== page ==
I write a column similar to this one every January. But I don't mind plagiarizing myself, as the column contains a very important message for people planning to retire in 2019.
January is a critical month for the hundreds of thousands of potential Social Security beneficiaries who are reaching 66, their so-called full retirement age, in 2019. The important message: All of them should at least consider the possibility of filing for their benefits this month, even though they may not be reaching their retirement age until later in the year.
Please note: This technique should not be employed by folks who plan to use the soon-to-disappear maximizing strategy called "file and restrict" (still available to people turning 66 in 2019), because that procedure requires you to wait until age 66 or later before filing for benefits. File and restrict has been discussed countless times in this column and won't be discussed today, other than to point out that it involves filing for benefits on a spouse's account and delaying your own retirement benefits — usually, until age 70.
Even if you are not using the file and restrict strategy, you may want to delay filing for your own Social Security benefits until 70 in order to get a 32 percent delayed-retirement bonus. In this case, you, too, should forgo the procedure discussed in this column.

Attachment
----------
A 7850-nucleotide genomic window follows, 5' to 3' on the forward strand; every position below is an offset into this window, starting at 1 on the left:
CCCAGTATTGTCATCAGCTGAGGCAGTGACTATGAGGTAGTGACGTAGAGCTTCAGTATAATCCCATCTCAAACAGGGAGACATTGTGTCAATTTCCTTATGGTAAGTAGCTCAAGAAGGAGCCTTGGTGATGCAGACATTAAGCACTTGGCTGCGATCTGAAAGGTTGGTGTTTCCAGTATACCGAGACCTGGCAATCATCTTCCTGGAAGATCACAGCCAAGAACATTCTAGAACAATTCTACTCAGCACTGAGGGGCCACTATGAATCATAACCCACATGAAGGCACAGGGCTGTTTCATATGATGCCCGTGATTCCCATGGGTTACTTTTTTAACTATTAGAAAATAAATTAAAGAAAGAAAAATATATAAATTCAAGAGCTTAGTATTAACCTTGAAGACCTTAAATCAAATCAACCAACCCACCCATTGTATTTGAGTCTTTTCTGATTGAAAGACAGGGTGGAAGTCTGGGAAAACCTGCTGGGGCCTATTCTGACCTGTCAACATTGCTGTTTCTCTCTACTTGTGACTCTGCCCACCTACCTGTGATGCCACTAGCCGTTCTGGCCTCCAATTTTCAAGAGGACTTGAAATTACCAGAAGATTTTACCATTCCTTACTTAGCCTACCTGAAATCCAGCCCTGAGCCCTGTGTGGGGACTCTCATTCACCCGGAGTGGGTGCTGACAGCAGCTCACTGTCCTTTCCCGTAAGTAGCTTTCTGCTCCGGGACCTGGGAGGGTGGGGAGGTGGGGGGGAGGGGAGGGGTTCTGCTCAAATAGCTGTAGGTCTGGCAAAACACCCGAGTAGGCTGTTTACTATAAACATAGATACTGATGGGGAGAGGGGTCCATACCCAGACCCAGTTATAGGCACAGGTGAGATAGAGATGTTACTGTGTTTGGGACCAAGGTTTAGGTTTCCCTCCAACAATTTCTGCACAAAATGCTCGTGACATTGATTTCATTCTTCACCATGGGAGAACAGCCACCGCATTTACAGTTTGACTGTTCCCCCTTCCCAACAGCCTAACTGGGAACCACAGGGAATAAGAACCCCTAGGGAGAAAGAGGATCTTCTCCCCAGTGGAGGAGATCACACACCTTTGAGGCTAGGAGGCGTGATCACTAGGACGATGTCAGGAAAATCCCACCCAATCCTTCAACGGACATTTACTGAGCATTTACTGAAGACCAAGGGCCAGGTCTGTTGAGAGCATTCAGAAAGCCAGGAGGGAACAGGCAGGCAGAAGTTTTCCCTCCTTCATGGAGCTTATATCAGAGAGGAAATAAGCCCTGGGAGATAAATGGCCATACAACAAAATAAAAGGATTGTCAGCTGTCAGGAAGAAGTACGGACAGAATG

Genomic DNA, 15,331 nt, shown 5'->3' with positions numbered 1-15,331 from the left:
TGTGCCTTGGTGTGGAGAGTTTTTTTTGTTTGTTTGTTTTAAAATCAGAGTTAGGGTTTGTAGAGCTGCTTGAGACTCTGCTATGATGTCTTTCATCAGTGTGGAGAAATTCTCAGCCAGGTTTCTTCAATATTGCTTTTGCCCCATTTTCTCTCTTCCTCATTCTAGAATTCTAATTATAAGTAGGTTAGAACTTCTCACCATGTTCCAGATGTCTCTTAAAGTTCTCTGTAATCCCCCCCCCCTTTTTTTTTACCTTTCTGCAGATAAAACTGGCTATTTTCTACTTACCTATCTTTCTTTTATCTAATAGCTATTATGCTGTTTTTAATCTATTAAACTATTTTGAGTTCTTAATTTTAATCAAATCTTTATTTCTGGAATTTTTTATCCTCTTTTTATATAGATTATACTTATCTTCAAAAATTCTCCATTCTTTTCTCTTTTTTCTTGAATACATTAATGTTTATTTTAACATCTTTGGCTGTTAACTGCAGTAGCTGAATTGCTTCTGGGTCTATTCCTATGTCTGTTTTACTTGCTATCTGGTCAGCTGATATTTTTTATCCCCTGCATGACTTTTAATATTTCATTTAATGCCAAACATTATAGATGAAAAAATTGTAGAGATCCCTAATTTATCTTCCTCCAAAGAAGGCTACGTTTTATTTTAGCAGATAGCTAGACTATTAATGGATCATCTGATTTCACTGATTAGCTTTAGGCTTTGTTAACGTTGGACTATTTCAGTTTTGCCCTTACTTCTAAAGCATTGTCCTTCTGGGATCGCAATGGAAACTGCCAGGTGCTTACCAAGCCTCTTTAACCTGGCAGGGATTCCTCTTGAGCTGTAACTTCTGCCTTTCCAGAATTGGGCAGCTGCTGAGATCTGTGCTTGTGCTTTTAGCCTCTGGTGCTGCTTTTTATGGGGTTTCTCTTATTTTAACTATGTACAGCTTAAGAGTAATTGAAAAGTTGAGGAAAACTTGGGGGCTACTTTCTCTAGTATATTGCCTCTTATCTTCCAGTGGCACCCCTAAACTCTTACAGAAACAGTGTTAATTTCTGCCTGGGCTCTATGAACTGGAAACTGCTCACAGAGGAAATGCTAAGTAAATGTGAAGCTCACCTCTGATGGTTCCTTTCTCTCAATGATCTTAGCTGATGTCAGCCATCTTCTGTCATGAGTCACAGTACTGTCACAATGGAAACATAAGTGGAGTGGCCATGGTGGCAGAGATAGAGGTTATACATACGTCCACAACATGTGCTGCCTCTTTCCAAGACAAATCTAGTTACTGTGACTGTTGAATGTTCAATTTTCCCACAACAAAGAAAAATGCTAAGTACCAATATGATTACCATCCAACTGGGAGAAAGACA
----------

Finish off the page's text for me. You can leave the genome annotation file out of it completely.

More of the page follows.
But if you are not interested in either of those strategies — and plan to start your benefits at 66 in 2019 — then, as I said, you may want to consider filing for benefits in January.
This early filing timeframe results from some quirky and complicated features of Social Security's earnings penalty provisions. Those provisions generally keep seniors who are still working off of Social Security's rolls until they reach that magic "full retirement age."
The law essentially says if you are over 62 but under your full retirement age and still working full-time, you are not eligible for Social Security. Specifically, the rules require that the SSA deduct $1 from any retirement benefits you might be due for every $2 you earn over $17,640 in 2019.
However, the rules say that once you reach your full retirement age, you are due full Social Security benefits — even if you are still working, no matter how much money you are making.
Let's follow an example. Let's say Ed was born in July 1953, which means he'll reach his full retirement age of 66 in July 2019. And let's further say that Ed generally makes about $80,000 per year and he plans to continue working indefinitely. Based on the earnings penalty rules I briefly outlined above, Ed figures he must wait until July (his full retirement age) to begin collecting his Social Security benefits. At that magical point, the earnings penalty rules no longer apply, and he can get his Social Security. Prior to that, he's making way more than the $17,640 income threshold.